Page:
As the demand for smartphones, electric vehicles, and renewable energy continues to rise, researchers are searching for ways to improve lithium-ion batteries—the most common type of battery found in home electronics and a potential way to store grid-scale energy. A team of scientist at Brookhaven National Laboratory have found a way to boost the energy density of lithium-ion batteries, which could lead to longer-lasting batteries and expand the use of wind and solar energy.

The team, which also includes scientists at the University of Maryland and the U.S. Army Research Lab, has developed a cathode material that could triple the energy density of lithium-ion battery electrodes.

“Lithium-ion batteries consist of an anode and a cathode,” says Xiulin Fan, a lead scientist on the team. “And cathode materials are always the bottleneck for further improving the energy density of lithium-ion batteries.”

The team synthesized a new cathode material, a modified form of iron trifluoride (FeF3), which is composed of iron and fluorine—inexpensive and environmentally benign elements that are known to have inherently higher capacities than traditional cathode materials. Materials normally used in lithium-ion batteries are based on intercalation chemistry; while efficient, it only transfers a single electron, thus limiting the cathode. Compounds such as FeF3, however, can transfer several electrons through a more complex reaction mechanism known as a conversion reaction.

Despite FeF3’s potential to increase cathode capacity, the compound has not worked well in lithium-ion batteries in the past due to three complications with its conversion reaction: poor energy efficiency (hysteresis), a slow reaction rate, and side reactions that can degrade its cycling life. To overcome these challenges, the scientists added cobalt and oxygen atoms to FeF3 nanorods through a process called chemical substitution. This let the scientists manipulate the reaction pathway and make it more “reversible.”

Substituting the cathode material with oxygen and cobalt prevents lithium from breaking chemical bonds and preserves the material’s structure.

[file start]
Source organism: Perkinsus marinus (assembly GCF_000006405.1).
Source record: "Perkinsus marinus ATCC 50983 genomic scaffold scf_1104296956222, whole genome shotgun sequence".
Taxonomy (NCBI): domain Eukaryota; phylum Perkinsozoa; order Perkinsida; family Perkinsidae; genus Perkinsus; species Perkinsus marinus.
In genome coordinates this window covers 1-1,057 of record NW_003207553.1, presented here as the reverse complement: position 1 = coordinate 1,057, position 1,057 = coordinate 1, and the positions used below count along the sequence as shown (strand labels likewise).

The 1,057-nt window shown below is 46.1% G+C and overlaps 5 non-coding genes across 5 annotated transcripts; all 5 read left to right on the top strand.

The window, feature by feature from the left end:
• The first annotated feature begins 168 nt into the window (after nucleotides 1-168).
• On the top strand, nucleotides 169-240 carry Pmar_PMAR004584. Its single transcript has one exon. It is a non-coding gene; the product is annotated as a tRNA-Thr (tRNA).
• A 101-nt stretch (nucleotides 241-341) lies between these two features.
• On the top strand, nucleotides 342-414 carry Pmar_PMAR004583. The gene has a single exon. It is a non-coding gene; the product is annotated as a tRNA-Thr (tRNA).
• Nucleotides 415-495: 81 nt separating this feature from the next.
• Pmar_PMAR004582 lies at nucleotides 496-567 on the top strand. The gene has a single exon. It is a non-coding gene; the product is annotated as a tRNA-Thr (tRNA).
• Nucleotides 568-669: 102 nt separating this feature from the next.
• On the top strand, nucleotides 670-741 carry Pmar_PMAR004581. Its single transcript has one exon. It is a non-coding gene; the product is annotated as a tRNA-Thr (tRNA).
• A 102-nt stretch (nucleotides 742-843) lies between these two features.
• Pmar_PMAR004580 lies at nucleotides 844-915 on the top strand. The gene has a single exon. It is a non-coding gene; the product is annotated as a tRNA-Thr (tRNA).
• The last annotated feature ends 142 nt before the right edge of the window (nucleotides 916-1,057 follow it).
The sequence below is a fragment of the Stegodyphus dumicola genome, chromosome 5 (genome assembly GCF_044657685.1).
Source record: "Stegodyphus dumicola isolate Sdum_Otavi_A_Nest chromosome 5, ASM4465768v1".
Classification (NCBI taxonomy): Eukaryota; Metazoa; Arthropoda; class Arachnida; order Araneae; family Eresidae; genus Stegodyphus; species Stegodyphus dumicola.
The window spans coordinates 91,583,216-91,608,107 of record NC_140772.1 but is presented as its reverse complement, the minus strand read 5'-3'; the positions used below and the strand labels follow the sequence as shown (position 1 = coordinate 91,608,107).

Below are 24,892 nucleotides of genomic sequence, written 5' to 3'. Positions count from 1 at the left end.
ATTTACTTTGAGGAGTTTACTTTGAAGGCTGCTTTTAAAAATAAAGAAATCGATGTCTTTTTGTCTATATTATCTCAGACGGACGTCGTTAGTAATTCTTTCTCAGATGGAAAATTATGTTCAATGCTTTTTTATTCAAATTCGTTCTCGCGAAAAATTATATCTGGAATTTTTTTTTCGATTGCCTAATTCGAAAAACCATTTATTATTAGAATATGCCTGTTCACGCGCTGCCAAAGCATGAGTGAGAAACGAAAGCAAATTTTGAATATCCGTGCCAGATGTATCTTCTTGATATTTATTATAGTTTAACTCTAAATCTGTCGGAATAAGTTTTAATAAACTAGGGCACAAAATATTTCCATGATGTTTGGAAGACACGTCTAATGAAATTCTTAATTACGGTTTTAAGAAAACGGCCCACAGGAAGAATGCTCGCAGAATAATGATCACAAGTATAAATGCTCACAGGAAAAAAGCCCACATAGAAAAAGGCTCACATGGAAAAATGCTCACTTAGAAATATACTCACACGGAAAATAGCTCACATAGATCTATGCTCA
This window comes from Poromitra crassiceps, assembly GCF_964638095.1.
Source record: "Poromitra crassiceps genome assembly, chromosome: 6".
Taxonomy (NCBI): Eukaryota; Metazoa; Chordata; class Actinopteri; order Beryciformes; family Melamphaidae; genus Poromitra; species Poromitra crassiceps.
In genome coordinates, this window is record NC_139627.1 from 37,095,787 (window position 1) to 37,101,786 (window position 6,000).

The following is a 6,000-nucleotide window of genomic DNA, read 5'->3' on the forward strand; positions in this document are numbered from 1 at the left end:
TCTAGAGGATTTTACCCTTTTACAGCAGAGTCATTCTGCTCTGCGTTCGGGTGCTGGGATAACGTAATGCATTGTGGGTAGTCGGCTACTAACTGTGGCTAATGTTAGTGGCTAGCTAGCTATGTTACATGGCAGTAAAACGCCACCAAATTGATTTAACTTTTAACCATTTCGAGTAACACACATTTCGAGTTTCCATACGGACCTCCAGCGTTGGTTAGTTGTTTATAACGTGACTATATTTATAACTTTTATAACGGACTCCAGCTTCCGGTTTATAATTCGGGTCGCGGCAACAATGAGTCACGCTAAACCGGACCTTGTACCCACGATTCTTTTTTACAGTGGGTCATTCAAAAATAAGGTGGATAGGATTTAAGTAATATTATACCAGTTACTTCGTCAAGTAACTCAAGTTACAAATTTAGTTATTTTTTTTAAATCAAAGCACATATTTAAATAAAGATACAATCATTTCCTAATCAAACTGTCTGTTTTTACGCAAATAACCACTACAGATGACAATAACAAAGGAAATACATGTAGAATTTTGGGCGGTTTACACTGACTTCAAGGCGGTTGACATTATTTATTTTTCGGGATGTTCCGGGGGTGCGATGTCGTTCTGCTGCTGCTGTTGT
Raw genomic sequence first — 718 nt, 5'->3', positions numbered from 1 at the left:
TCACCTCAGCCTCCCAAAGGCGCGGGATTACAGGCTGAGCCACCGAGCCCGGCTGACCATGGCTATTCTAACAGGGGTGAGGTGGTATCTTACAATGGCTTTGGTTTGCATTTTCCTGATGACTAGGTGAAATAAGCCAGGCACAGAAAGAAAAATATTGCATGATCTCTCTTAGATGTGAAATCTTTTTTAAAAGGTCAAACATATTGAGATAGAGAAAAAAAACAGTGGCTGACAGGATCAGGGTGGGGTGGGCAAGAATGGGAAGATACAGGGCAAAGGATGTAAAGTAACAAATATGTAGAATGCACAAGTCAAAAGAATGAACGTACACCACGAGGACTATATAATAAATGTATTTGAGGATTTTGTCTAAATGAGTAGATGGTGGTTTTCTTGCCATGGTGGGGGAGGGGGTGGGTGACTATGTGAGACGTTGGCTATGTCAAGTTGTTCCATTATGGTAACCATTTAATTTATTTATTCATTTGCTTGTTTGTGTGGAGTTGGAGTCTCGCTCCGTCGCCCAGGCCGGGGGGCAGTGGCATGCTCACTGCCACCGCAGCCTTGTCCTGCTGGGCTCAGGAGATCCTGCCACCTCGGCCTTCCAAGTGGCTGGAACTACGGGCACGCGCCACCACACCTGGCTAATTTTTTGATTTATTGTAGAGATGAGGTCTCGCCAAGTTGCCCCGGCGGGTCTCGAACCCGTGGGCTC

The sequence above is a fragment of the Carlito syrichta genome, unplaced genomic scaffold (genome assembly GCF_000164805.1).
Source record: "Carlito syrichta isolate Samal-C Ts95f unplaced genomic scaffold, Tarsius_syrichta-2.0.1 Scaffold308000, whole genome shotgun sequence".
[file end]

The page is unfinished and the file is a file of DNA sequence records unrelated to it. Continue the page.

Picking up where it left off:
When lithium ions are inserted into FeF3, the material converts to iron and lithium fluoride. However, the reaction is not fully reversible. But after substituting with cobalt and oxygen, however, the reaction becomes more reversible.

To investigate the reaction pathway, scientists conducted several experiments. First, they used a powerful beam of electrons and a technique called transmission electron microscopy (TEM) to look at the FeF3 nanorods at a resolution of 0.1 nanometers. This let the researchers determine the exact size of nanoparticles in the cathode and analyze how the cathode changed in different phases of the charge-discharge process. They saw faster reactions in the substituted nanorods.

“TEM is a powerful tool for characterizing materials at very small lengths, and it can also investigate reaction processes in real time,” says Dong Su, a scientist on the team. “However, we can only see a limited area of the sample using TEM. We needed synchrotron techniques to understand how the whole battery functions.”

So, the team sent ultra-bright x-rays through the cathode material. By analyzing how the light scattered, the team could uncover additional information about the material’s structure. Further analysis then revealed that the team’s chemical substitution promotes electrochemical reversibility.

The researchers also performed advanced computational approaches based on density functional theory to decipher the reaction mechanism at an atomic scale. This revealed that chemical substitution shifted the reaction to a highly reversible state by reducing the particle size of iron and stabilizing the rocksalt phase. This research strategy could be applied to other high-energy conversion materials and improve other types of batteries.